Specifically, past returns are unlikely to be repeated in the exact same sequence again, and there is absolutely no guarantee that future returns may not be worse than historical experience. Further, suppose a person wanted to test how his portfolio might hold up over a 30 year retirement horizon if he had retired at the end of 1999 (i.e., just before the 2000-2002 and 2007-2009 bear markets). Since we are only in 2016, it is obviously not possible to back test the future!
BOOTSTRAPPING – A BETTER RETIREMENT PLANNING MOUSETRAP?
One solution to the limitations of back-testing is to apply a Monte Carlo simulation technique called bootstrapping. While the simulation engine under the hood of most Monte Carlo-based retirement apps requires the program designer to make assumptions about expected mean rates of return and volatility for various asset classes, bootstrapping requires no such assumptions. Simulations are produced instead by randomly sampling historical returns.
If enough simulations are generated (typically a minimum of 5,000), the median result may be expected to be in line with the historical averages. By considering the range of results below the median, bootstrapping programs may illustrate scenarios representing below average investment returns, with the Value at Risk (VaR) statistics (bottom 1%, 5%, and 10% results) representing scenarios that may be as bad or worse than the historical record.
To illustrate this concept by example, the following table presents the bootstrapping simulation results for a 65 year old investor with a 25 year retirement horizon, a $1,000,000 initial portfolio value and a 70:30 stock:bond retirement allocation. In this example, the investor requires a $50,000 (5%) initial withdrawal rate and a 3% annual cost-of-living increase. He estimates his annual investment expense at 1% and has stated that he expects to withdraw proportionately from each asset class each year and rebalance to maintain his 70:30 allocation.
Simulation results generated by Nest Egg Guru
By focusing on the bottom of half of the results (particularly, the VaR results) and displaying the simulation range in five year increments over the illustrated time period, the consumer can gain a much more tangible sense of whether and how long his savings may last. What’s more, by presenting the data in this format, it is easy for the consumer to then test how changing factors that are within his control (spending rate, withdrawal strategy, asset allocation, expenses, etc.) may impact the outcomes.
The objective of this essay has been to highlight the flaws and limitations of probabilistic/ predictive retirement analysis and to suggest that a better, more realistic methodology may be to approach retirement planning from the perspective of stress-testing. To be clear, there is absolutely nothing predictive in the simulation results in the accompanying table. The percentiles illustrated should not be viewed as probabilities. Instead, the bottom half of the results merely represent potential scenarios that may be used to give consumers a clearer picture of what may happen if things go badly.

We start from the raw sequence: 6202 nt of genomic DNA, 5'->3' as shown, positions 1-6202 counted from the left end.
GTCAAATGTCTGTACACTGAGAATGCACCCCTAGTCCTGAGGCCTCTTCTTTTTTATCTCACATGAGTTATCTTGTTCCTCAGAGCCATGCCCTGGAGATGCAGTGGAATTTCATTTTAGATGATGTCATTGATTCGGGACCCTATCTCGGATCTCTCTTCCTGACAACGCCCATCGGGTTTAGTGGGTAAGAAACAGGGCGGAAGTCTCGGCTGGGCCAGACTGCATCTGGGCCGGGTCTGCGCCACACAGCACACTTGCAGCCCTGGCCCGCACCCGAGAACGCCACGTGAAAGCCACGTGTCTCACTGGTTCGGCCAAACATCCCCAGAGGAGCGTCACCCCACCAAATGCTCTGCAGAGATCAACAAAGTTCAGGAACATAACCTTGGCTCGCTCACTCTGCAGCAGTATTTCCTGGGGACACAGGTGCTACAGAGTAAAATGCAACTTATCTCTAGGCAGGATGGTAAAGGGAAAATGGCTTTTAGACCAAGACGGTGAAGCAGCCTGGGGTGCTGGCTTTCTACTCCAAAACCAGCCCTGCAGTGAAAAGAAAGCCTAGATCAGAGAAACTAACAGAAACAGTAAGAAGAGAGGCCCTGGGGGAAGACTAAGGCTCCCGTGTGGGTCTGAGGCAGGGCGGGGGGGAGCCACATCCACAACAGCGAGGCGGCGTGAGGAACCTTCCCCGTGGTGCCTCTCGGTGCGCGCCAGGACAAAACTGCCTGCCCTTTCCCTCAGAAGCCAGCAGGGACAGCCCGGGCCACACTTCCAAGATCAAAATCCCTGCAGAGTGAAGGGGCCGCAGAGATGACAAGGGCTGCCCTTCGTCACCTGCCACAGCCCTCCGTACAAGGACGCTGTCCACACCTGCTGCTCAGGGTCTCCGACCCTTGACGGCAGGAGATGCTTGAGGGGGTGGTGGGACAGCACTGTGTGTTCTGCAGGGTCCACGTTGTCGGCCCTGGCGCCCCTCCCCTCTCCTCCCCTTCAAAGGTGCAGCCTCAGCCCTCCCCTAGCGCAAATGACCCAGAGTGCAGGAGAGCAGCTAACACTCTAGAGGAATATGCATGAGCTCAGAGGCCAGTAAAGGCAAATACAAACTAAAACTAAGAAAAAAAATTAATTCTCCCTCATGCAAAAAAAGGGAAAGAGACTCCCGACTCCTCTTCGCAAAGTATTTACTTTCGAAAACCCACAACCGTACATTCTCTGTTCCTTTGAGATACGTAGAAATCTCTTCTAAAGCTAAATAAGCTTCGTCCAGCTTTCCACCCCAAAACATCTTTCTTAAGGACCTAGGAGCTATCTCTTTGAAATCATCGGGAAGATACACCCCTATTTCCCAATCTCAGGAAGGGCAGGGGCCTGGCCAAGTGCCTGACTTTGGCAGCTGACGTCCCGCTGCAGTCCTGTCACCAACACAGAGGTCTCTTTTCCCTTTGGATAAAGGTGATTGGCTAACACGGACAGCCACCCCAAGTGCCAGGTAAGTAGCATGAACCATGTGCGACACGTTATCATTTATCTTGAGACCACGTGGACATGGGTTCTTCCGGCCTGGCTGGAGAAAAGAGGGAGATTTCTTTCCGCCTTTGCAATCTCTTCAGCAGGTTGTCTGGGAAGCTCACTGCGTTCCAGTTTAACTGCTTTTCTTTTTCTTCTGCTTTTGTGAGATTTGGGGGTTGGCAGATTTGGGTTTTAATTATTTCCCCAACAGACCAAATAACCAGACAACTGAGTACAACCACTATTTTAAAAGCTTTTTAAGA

While bootstrapping offers a neat way to illustrate this data, it is not without its flaws and limitations too. In this example, bootstrapping was applied only to historical stock market data from 1970-2014. The bond portion of the portfolio was assumed to be a constant 2% per year, which reasonably reflects the return an investor might realistically earn today on a 5 year CD or 10-year treasury. The fact that bootstrapping simulations were not applied to historical bond data reflects a limitation with most retirement apps today in that the return environment on bonds (and cash) today are near the bottom of the historic extreme. As a result, any Monte Carlo application that is generating randomized returns based on either mean historical returns or random sampling of historical returns, may be overoptimistically biased.
Consumers should also be aware that, regardless of a retirement calculator’s underlying methodology, the design of the app may also have an impact on its applicability and reliability. For instance, applications that fail to properly account for the impact of investment expenses or inflation, or, as noted, the current low interest rate on bonds, may be overly optimistic in their results reporting.
Alas, with any retirement planning app, the devil is in the details. Consumers and advisors alike would do well to take the time to understand the assumptions and limitations inherent in any retirement planning application.
John H. Robinson is the owner of Financial Planning Hawaii and a co-founder of Nest Egg Guru, a retirement planning software application for financial professionals.
Securities offered through J.W. Cole Financial, Inc. (JWC) member FINRA/SIPC. Advisory services offered through Financial Planning Hawaii and J.W. Cole Advisors, Inc. (JWCA). Financial Planning Hawaii and JWC/JWCA are unaffiliated entities.